Informal Omega Inconsistency

Sad Carnap -- ``I guess it just doesn't
feel great that other thinkers got real
pictures and actual discussion of their
work whereas I am reduced to a literal
actual cartoon in this blog post?''
Just a quick blog post writing up a thing that no doubt people in the informal logic literature know a lot about but which I don't know the term for so I invented my own. I call it Informal Omega Inconsistency, in honour of Rudolf Carnap's logical work. I find it... the fallacy not Carnap's work... very annoying. As I shall argue below, I think we should all be prepared to see a lot of Informal Omega Inconsistency after the US election.

Informal Omega Inconsistency is when people agree to a general (existential) claim but will stubbornly deny or remain absurdly sceptical as to every particular instance of it you produce. So, somebody may well agree that there are bad drivers in Pennsylvania -- but every time one points to a particularly erratic person on the road in the state they will say that, no no, this is not a bad driver, this is somebody whose car has suddenly and inexplicably stopped working, or is cursed, or at least they will not believe it is a bad driver till these possibilities have been ruled out, or... whatever. Just for some reason every instance that might witness the existential claim granted turns out not to be granted as an actual instance, no matter what lengths must be gone to deny as much.

Sounds wacky, right? Maybe, but I think it will be easily recognised as a very common by anybody who has ever argued about racism. Of course everybody will agree there are racists, certainly, it's still a terrible problem and there are lots of liberal pieties I could complete this list with that would gain equally near universal assent in my social circles. But this or that particular instance? Oh no, you have to understand, he's a very kind soul, you must be misinterpreting what he meant by ``All coloureds must die'' -- maybe he was talking about a novel method of rendering crayons reusable? And, look, he really likes dress up even months after halloween, so that was probably just a ghost costume, and of course he's a very devout man so he likes to build crosses wherever he goes, but alas he's a smoker (nobody's perfect!) so he probably was getting his lighter out then he tripped and fell and it just happened to set the cross ablaze, and....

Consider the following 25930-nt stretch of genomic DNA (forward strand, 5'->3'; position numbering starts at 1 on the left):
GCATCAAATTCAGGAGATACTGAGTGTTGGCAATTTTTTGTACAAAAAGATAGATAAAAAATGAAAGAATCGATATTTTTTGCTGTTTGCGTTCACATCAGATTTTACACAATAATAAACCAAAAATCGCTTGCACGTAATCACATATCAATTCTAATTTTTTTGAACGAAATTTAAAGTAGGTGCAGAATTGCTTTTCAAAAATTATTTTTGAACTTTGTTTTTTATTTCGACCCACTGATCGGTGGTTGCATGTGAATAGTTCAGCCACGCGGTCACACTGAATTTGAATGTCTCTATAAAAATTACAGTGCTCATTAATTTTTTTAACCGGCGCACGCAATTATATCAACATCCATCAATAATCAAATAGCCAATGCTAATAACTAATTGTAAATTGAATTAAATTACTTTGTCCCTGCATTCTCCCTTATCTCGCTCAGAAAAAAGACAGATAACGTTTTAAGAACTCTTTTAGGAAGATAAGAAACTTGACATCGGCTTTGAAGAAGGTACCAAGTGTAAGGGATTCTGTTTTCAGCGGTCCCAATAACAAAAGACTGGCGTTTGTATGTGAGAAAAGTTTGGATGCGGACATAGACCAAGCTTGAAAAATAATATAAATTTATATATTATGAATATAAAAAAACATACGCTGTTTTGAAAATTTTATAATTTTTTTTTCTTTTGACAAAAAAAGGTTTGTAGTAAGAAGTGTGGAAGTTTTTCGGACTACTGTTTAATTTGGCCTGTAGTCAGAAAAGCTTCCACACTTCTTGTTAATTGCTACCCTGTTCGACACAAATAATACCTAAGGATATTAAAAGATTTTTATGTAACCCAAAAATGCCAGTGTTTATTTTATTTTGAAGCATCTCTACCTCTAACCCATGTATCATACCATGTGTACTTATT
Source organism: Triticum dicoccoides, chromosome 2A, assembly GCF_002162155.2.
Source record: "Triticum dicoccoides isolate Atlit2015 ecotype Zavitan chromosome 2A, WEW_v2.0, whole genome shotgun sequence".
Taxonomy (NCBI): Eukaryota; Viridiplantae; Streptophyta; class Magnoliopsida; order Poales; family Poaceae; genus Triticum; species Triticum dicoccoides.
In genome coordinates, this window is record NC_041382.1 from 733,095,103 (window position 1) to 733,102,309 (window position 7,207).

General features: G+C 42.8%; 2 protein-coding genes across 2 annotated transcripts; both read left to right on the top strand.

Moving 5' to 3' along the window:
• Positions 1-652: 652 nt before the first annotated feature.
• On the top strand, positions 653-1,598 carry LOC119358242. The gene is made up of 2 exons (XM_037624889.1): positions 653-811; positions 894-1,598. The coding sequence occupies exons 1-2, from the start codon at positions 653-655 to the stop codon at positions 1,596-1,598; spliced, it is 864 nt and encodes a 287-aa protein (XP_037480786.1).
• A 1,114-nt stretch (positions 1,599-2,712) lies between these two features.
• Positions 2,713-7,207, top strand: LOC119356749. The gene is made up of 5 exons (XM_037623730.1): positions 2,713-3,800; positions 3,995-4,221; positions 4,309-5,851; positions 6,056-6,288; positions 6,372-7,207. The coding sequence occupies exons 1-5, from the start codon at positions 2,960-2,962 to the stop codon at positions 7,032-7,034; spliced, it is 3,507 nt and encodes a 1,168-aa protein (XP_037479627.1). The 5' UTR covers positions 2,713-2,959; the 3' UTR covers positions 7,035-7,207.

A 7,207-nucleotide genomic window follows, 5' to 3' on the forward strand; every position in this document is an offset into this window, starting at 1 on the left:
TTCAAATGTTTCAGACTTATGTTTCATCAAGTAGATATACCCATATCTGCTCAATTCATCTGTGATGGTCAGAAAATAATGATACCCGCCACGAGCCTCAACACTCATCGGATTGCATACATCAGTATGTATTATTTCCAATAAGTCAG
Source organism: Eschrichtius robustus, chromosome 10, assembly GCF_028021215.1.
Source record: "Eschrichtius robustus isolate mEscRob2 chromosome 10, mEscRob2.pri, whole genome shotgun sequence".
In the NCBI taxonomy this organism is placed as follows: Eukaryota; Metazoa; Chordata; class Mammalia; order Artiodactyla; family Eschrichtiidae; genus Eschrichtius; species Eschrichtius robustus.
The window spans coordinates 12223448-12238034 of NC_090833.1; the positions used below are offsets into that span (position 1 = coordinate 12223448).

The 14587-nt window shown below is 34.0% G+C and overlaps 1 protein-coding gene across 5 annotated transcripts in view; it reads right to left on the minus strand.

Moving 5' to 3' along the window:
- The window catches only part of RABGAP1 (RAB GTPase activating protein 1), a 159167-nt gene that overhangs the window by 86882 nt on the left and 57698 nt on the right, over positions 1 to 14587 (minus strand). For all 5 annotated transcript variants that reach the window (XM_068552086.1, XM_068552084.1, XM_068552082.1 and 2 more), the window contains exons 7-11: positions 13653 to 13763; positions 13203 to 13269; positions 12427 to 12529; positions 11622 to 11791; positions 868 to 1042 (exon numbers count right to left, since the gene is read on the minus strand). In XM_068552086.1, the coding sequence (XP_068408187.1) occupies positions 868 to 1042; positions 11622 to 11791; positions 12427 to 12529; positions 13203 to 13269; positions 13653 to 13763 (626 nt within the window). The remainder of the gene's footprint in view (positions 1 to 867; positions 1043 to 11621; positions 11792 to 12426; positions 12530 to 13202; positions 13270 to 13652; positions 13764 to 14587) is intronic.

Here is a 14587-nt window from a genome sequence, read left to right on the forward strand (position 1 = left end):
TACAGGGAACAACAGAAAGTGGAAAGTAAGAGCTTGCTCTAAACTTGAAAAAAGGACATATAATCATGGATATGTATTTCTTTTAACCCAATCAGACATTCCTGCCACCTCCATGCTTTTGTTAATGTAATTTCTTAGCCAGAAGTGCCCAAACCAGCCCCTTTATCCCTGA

I parody, but not by as much as you'd like. Lots of people are Informally Omega Inconsistent and it's super annoying. I think what prevents more general recognition of this fallacy is two things. First, it's a fallacy that is only recognisable in aggregate. On any one occasion it's consistent to deny that this witnesses one's general claim -- it only becomes Informal Omega Inconsitency once it's apparent that this is a matter of policy, that this is how the person always responds to apparent instances of the general claim being made. Second, for reasons that are a bit opaque to me, we tend to think that people `want' to make the strongest claim they can, so it seems that if somebody wanted to make the general claim they'd be only too happy to grant some instances -- but not so, as this experience has taught me.

In the other logical direction, so to speak, we can also get fallacious reasoning. This is where somebody affirms a universal generalisation but comes up with some ad hoc excuse to explain away any particular apparent counter example. This is the well known No True Scotsman fallacy. I suspect that this fallacy is better known because in some sense the logical error is immediate in one case -- if you affirm a universal generalisation then deny an instance you are there and then contradicting yourself. The Informal Omega Inconsistent reasoner, on the other hand, has on no particular occasion shown their hand.

Xunzi -- ``But why though?"'
Anyway here is why I think we are going to need this concept around when we are done with this election. A lot of people have said that one thing this election has done is made it no longer possible to reaasonably deny that America is a place riddled with various prejudices. Quite so, I expect the general claims that such prejudices are rife shall henceforth receive more ready assent from a wide variety of the population. But my overall prediction is that what we shall ultimately see is more Informal Omega Inconsistency, rather than more productive dialogue -- in just the same way that Victorian sexual mores lead to more hypocrisy, rather than less shagging. As I reflect on this election, and everything about it, and everything I expect to result, I am basically just all the more convinced of Xunzi's great maxim: human nature is bad.